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Performing Arts: Finishing the Semester

Updated: Jul 24, 2020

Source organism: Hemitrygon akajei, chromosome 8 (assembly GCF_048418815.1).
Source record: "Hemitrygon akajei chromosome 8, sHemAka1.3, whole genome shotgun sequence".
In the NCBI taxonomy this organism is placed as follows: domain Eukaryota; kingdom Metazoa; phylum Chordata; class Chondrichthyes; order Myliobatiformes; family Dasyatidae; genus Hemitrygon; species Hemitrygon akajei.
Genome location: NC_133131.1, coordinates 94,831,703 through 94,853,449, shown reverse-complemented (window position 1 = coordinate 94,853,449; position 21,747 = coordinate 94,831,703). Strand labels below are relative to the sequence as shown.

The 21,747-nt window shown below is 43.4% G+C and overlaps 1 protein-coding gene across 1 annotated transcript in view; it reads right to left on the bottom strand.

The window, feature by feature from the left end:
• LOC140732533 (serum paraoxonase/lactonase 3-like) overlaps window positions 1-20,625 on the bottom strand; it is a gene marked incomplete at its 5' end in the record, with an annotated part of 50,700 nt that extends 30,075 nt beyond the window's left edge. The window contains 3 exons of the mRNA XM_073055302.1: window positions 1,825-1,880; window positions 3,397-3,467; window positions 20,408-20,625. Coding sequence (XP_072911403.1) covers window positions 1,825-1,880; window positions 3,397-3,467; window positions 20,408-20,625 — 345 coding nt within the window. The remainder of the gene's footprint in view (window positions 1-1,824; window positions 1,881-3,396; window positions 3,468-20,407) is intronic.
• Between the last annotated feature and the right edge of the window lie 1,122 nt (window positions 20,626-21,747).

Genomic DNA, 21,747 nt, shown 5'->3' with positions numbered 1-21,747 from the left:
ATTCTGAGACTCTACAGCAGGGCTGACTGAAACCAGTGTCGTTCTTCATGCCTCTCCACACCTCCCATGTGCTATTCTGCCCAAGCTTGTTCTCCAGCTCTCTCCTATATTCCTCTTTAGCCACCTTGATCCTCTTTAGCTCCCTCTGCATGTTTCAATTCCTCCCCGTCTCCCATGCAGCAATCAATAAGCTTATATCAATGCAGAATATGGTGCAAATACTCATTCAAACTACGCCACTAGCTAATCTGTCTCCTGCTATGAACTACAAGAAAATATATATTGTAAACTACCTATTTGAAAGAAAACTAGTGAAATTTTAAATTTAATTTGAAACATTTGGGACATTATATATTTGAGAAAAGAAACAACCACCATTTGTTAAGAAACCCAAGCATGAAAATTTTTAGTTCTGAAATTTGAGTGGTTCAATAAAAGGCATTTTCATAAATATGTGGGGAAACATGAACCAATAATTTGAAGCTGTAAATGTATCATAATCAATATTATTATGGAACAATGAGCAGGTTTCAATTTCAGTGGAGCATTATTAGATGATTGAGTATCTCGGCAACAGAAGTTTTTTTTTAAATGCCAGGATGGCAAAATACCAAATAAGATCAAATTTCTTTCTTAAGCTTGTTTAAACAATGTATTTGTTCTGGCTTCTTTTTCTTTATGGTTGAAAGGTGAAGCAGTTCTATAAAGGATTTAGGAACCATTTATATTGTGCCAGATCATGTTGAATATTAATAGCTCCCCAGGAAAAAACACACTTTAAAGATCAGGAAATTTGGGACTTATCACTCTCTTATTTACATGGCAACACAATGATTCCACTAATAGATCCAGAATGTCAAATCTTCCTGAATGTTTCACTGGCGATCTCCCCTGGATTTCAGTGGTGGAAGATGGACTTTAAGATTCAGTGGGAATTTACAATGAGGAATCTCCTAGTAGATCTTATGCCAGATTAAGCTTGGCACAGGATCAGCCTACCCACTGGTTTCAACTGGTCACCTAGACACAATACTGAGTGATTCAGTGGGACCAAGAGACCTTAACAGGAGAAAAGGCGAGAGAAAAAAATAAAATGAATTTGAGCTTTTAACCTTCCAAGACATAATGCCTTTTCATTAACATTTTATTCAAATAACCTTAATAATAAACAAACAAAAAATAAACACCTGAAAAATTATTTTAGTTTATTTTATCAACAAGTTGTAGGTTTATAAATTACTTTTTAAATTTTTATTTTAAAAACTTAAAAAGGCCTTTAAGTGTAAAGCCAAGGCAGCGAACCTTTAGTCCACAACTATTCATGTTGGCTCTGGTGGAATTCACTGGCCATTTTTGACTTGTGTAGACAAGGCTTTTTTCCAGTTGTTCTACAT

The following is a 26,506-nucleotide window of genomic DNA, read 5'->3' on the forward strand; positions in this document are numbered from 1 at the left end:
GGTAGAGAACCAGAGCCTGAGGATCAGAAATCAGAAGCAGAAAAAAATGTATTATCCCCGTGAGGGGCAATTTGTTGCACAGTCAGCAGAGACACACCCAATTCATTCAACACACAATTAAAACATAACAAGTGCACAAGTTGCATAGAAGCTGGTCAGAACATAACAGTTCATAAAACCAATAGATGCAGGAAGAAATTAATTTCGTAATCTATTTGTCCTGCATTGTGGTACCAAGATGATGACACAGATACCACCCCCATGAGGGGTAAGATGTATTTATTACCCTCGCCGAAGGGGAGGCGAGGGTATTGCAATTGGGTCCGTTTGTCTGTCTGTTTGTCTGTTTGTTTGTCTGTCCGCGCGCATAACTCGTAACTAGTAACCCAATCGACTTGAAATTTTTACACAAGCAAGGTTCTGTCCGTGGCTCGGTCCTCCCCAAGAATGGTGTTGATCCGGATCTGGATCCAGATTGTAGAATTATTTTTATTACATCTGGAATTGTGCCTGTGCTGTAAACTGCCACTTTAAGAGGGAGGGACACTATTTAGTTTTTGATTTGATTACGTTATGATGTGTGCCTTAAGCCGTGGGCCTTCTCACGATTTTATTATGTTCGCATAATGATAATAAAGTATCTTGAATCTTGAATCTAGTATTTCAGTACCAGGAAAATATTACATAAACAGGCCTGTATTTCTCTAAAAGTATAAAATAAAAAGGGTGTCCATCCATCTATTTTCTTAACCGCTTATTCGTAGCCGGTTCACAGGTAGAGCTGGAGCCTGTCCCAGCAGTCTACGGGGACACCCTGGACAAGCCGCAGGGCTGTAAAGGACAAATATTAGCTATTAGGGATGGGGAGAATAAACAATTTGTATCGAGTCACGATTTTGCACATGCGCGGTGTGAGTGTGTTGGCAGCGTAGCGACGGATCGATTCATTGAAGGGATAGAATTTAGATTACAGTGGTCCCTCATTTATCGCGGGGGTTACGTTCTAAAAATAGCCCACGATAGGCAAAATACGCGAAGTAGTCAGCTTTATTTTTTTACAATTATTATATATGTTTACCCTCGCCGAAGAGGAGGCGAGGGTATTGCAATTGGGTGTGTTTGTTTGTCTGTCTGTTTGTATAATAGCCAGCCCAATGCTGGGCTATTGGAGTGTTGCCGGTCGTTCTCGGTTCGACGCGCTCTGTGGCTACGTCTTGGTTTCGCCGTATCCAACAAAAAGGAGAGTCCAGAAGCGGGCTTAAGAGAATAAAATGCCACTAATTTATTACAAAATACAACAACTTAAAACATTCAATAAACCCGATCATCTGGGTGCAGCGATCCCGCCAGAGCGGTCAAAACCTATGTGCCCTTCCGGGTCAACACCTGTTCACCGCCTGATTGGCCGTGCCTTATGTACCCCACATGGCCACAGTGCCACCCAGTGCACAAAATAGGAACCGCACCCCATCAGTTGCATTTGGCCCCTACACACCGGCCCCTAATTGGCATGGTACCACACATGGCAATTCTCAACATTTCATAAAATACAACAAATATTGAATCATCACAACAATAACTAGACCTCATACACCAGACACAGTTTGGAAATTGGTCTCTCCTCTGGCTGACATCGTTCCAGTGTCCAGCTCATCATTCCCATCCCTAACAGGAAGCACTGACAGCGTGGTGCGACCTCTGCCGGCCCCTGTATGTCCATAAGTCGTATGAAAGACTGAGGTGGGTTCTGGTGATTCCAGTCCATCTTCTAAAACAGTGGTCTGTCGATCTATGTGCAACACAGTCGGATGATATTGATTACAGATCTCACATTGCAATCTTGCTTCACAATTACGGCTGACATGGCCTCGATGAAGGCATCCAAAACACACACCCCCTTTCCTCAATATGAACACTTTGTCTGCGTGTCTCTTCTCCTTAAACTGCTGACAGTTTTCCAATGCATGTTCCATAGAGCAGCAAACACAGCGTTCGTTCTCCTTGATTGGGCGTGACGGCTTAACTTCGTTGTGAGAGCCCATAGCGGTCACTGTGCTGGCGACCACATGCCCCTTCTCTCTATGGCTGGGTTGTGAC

In this socially-distanced world we now find ourselves in, going to class is a little different for college students. Although staying in your pajamas all day may have its upsides, technical difficulties and getting familiar with new educational platforms are just half the battle. For some majors, copying notes from a screen-shared powerpoint isn’t far off from an in-class experience, but for students in the performing arts, social distancing and online classes come with a whole new set of obstacles. Majors in dance, music and theatre all have one commonality: personal interaction. Whether it be timing group choreography, adjusting position when playing an instrument or working through group scenes, physical isolation makes these tasks difficult to say the least. From an educational standpoint, each department of the arts has found ways to bridge the instructional gap. As with most other classes at Meredith, Zoom has become the online teaching platform of choice for dance classes. Although classes are still able to be held, some technological aspects of online learning have brought challenges. Meredith College senior and dance student Amelia Bryant shared her personal experience with the transition to online classes and plans for rescheduled performances. The biggest challenge Amelia discussed is the audio delay on Zoom. Lagged audio means that dancers aren’t in unison, which requires increased clarity on professors’ parts about counts so that students are able to follow along on their own without confusion. The major spring dance performance, DanceWorks, has been postponed until the fall. Seniors who had work prepared for the performance will be allowed to perform in fall as guest artists, so long as adequate rehearsal time can be arranged. On Saturday, April 25, which would have been the night of the third show of DanceWorks, students gathered together for a “pre-show” warm-up. The warm-up was a chance for students to do pre-show rituals, since, as Amelia stated, “no one wanted the weekend to go by without doing them, even though we aren’t performing.” Although teachers and students have created ways to work with the technology, some things can’t be replicated over webcam. Since the start of Zoom classes, Amelia noticed how often she makes eye contact with her friends in the studio mirrors on campus: “the only reason I noticed is because I instinctively tried to make faces at them like I used to be able to and I realized they couldn't tell that I was looking at them. It's kind of lonely to be taking class completely alone when you've been taking class with other people for your whole life.” And yet, despite these missed moments between friends, Amelia knows that “across the board we all would rather have the adjustment over not being able to dance at all.” Just as hearing the music plays an integral role in dance classes, hearing the music while playing the music is necessary for music majors. Dr. Wozencraft-Ornellas, Department Head of Music and Associate Professor of Voice, described the transitions that music students have made over the weeks to ensure efficient continuation of their education and performances. Finding video conferencing platforms that give the best sound, such as Skype and FaceTime, was a priority for class instruction, though technology glitches continue to make virtual practice difficult. Graduation recitals are being performed live in Carswell Hall, with a limited number of family members in attendance and both the audience and stage members practicing appropriate social distancing. Recordings of these performances are posted across various music department social media channels. Likewise, virtual ensemble performances will be recorded, compiled by directors and posted to appropriate channels for viewing. Although the music department has found ways to continue education, Dr. Wozencraft-Ornellas says the things students miss most are “being able to create sound together and receiving audience feedback, like laughter and applause, after performances.” Though musicians are generally able to practice and perform on their own, trying to act out scenes over webcam presents a different set of challenges. Professor Roten of the theatre department spoke to the ways that classes have changed to accompany online learning platforms, as well as how theatre students are attempting to keep up morale and maintain their close relationships. Class syllabi have changed to replace the typical group scenes with monologue work, and papers are written on recorded performances instead of live shows. However, despite this successful change in class format, the ultimate goal of the students’ theatre studies, performances, are unable to be held, which has understandably put a damper on students’ spirits. And yet, unwilling to let these unfortunate circumstances get the better of them, social distancing has forced the theatre department to get creative with ways to maintain personal connections and excitement levels. “Two weeks ago, one of my classes challenged me to create a glitter beard for them and I did,” Roten said; “It was fun. I think I ate about a pound of glitter before I got through the class, but it made them laugh and picked up the whole class. It was totally worth it.” In addition to fun challenges and students sticking around after class to talk and socialize with one another, Roten said that his acting class appeared for a coaching meeting dressed as “outrageous” characters: “They looked great and we really enjoyed the class!” Despite the challenges that social distancing has brought to Meredith’s performing arts students and faculty in the completion of the semester, their strength is apparent through their patience, creativity and adaptability. The Meredith community remains united, even when isolated, and will get through this difficult time the only way they know how: together. By Hannah Flood, Staff Writer